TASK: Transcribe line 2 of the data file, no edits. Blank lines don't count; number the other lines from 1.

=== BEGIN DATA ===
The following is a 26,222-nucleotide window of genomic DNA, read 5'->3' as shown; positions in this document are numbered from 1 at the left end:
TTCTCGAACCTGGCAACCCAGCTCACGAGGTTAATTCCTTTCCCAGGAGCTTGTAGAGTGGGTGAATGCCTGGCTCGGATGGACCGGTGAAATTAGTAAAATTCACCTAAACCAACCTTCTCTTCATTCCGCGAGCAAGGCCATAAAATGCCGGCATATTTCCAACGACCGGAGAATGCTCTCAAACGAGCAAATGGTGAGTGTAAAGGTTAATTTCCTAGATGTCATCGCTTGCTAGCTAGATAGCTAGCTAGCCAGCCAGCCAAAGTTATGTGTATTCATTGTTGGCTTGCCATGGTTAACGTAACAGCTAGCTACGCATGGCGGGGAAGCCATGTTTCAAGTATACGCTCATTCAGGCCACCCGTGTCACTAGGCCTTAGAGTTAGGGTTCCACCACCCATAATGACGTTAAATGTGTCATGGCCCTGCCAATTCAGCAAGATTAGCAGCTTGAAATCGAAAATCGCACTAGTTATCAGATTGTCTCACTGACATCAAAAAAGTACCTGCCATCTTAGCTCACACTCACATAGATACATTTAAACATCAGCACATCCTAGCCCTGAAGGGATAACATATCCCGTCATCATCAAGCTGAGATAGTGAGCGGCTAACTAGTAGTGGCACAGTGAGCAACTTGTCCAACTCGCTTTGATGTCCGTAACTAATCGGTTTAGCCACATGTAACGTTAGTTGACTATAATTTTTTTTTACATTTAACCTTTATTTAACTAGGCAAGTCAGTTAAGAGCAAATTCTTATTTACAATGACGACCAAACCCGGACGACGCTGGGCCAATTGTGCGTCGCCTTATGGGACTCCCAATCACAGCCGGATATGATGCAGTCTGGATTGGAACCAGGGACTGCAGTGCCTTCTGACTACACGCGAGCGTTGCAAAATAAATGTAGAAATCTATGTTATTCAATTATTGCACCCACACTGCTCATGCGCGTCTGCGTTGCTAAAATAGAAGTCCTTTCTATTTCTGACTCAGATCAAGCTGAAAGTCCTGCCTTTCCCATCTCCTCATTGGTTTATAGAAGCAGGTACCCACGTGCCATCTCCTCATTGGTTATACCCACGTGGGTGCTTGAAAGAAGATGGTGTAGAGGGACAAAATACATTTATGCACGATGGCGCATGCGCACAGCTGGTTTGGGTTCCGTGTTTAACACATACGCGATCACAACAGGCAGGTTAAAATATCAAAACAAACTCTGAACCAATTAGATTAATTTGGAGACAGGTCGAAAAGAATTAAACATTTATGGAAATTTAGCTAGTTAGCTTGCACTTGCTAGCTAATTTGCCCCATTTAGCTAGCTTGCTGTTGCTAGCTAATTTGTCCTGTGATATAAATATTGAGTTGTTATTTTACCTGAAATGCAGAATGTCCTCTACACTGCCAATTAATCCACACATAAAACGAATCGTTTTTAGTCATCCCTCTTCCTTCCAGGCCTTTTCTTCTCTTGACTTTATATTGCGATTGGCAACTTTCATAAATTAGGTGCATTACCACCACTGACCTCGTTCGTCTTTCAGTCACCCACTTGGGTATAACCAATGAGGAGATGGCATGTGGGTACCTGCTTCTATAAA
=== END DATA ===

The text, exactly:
TTCTCGAACCTGGCAACCCAGCTCACGAGGTTAATTCCTTTCCCAGGAGCTTGTAGAGTGGGTGAATGCCTGGCTCGGATGGACCGGTGAAATTAGTAAAATTCACCTAAACCAACCTTCTCTTCATTCCGCGAGCAAGGCCATAAAATGCCGGCATATTTCCAACGACCGGAGAATGCTCTCAAACGAGCAAATGGTGAGTGTAAAGGTTAATTTCCTAGATGTCATCGCTTGCTAGCTAGATAGCTAGCTAGCCAGCCAGCCAAAGTTATGTGTATTCATTGTTGGCTTGCCATGGTTAACGTAACAGCTAGCTACGCATGGCGGGGAAGCCATGTTTCAAGTATACGCTCATTCAGGCCACCCGTGTCACTAGGCCTTAGAGTTAGGGTTCCACCACCCATAATGACGTTAAATGTGTCATGGCCCTGCCAATTCAGCAAGATTAGCAGCTTGAAATCGAAAATCGCACTAGTTATCAGATTGTCTCACTGACATCAAAAAAGTACCTGCCATCTTAGCTCACACTCACATAGATACATTTAAACATCAGCACATCCTAGCCCTGAAGGGATAACATATCCCGTCATCATCAAGCTGAGATAGTGAGCGGCTAACTAGTAGTGGCACAGTGAGCAACTTGTCCAACTCGCTTTGATGTCCGTAACTAATCGGTTTAGCCACATGTAACGTTAGTTGACTATAATTTTTTTTTACATTTAACCTTTATTTAACTAGGCAAGTCAGTTAAGAGCAAATTCTTATTTACAATGACGACCAAACCCGGACGACGCTGGGCCAATTGTGCGTCGCCTTATGGGACTCCCAATCACAGCCGGATATGATGCAGTCTGGATTGGAACCAGGGACTGCAGTGCCTTCTGACTACACGCGAGCGTTGCAAAATAAATGTAGAAATCTATGTTATTCAATTATTGCACCCACACTGCTCATGCGCGTCTGCGTTGCTAAAATAGAAGTCCTTTCTATTTCTGACTCAGATCAAGCTGAAAGTCCTGCCTTTCCCATCTCCTCATTGGTTTATAGAAGCAGGTACCCACGTGCCATCTCCTCATTGGTTATACCCACGTGGGTGCTTGAAAGAAGATGGTGTAGAGGGACAAAATACATTTATGCACGATGGCGCATGCGCACAGCTGGTTTGGGTTCCGTGTTTAACACATACGCGATCACAACAGGCAGGTTAAAATATCAAAACAAACTCTGAACCAATTAGATTAATTTGGAGACAGGTCGAAAAGAATTAAACATTTATGGAAATTTAGCTAGTTAGCTTGCACTTGCTAGCTAATTTGCCCCATTTAGCTAGCTTGCTGTTGCTAGCTAATTTGTCCTGTGATATAAATATTGAGTTGTTATTTTACCTGAAATGCAGAATGTCCTCTACACTGCCAATTAATCCACACATAAAACGAATCGTTTTTAGTCATCCCTCTTCCTTCCAGGCCTTTTCTTCTCTTGACTTTATATTGCGATTGGCAACTTTCATAAATTAGGTGCATTACCACCACTGACCTCGTTCGTCTTTCAGTCACCCACTTGGGTATAACCAATGAGGAGATGGCATGTGGGTACCTGCTTCTATAAA